The board of the East Bay Municipal Utility District, or EBMUD, voted 6-1 on Tuesday to seek a 10% reduction in water use, the first restriction since 2016.
According to EBMUD board member John Coleman, this restriction will affect 1.4 million residents in parts of both Contra Costa and Alameda counties, including the city of Berkeley. Coleman added that the mandate comes after the driest January to March on record. The district’s goal is to have an adequate and reliable water supply for its customers for the upcoming year.
“Two years into COVID, dealing with ‘one more crisis’ isn’t an easy thing to ask but we have no choice,” said Berkeley City Councilmember Sophie Hahn in an email. “EBMUD is doing the right thing to direct us to conserve water.”
Similar to Hahn, UC Berkeley Rausser College of Natural Resources Dean David Ackerly noted these water restrictions are a “wise move” that will help the water utility district avoid having to take water from the Sacramento River, leaving more water for wildlife.
Ackerly added that campus is helping organize a network of regulators, water managers, community-based organizations and land use planners to build better water systems in the Bay Area.
“The Bay Area One Water Network is helping figure out how to transition the Bay Area to water systems that are more resilient to climate change, more equitable, and more sustainable,” Ackerly said in an email.
According to Coleman, the district plans to discuss the implementation of a drought surcharge of up to 8% to recover the expense of drought costs at their May 10 meeting.
He added that there will also be a penalty for households that exceed a threshold of about 1,646 gallons per day. Households that surpass the limit will receive one warning before being fined $2 for every 748 gallons of water used above the threshold.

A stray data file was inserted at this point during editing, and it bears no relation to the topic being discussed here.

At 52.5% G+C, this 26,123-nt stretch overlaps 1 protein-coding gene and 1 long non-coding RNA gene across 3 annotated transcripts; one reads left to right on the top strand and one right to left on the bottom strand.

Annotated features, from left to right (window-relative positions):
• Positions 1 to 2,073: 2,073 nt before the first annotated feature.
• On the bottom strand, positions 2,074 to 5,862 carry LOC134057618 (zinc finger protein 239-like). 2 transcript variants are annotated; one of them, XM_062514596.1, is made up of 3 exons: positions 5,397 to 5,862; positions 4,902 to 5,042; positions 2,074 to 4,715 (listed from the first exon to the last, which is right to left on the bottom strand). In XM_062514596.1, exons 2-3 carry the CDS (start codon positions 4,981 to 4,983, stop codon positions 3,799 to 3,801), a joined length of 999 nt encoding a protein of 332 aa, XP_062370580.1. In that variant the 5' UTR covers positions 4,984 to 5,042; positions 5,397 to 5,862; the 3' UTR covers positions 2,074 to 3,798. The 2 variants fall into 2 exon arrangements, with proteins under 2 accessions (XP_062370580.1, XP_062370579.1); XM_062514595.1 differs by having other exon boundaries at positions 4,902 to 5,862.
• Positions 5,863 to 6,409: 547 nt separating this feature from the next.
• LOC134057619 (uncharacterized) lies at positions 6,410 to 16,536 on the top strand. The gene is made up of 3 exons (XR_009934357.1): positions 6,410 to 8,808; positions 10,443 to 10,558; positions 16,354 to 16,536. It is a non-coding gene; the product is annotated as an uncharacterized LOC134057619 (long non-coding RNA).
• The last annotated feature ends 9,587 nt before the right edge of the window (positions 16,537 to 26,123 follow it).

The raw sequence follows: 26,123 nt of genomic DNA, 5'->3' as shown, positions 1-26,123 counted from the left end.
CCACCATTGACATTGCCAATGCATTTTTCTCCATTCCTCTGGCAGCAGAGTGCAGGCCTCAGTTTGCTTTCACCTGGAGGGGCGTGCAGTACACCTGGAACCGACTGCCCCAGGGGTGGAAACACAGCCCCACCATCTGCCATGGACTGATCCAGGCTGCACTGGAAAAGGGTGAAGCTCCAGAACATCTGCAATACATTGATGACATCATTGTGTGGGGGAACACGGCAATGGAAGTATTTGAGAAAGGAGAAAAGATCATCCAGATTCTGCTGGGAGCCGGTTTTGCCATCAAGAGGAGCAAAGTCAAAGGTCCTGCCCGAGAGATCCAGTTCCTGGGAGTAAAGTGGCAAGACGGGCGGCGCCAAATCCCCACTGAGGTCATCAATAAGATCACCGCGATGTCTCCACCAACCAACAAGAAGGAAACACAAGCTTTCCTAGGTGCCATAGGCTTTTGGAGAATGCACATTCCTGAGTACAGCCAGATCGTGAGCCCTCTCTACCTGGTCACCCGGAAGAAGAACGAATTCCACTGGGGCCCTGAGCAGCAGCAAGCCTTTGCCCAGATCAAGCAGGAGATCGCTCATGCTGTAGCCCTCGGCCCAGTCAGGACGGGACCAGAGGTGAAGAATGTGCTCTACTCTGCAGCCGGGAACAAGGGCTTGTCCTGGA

“We have tried to be reasonable in our approach,” Coleman said. “Not everybody is going to like them, but let’s work with them and work with the district.”
According to the EBMUD website, restrictions include limiting outdoor watering to three times per week, prohibiting washing down sidewalks and driveways and only allowing restaurants and cafes to provide water upon request.
On a more positive note, Coleman stated that the EBMUD is in better shape than other districts because they have diversified their water portfolio and have the ability to weather drought better.
“Bay Area cities and water agencies are working together to try to diversify where our water supplies come from,” Ackerly said in the email.
Moreover, Coleman noted that EBMUD has programs and services that can help businesses and households conserve water as well as upgrade their appliances to water-efficient ones.
Coleman added that the district can conduct audits that will help improve water conservation and reduce losses.
“We have to double-down in our efforts to fight climate change, which is driving extreme and prolonged droughts and more frequent wildfires,” Hahn said in the email.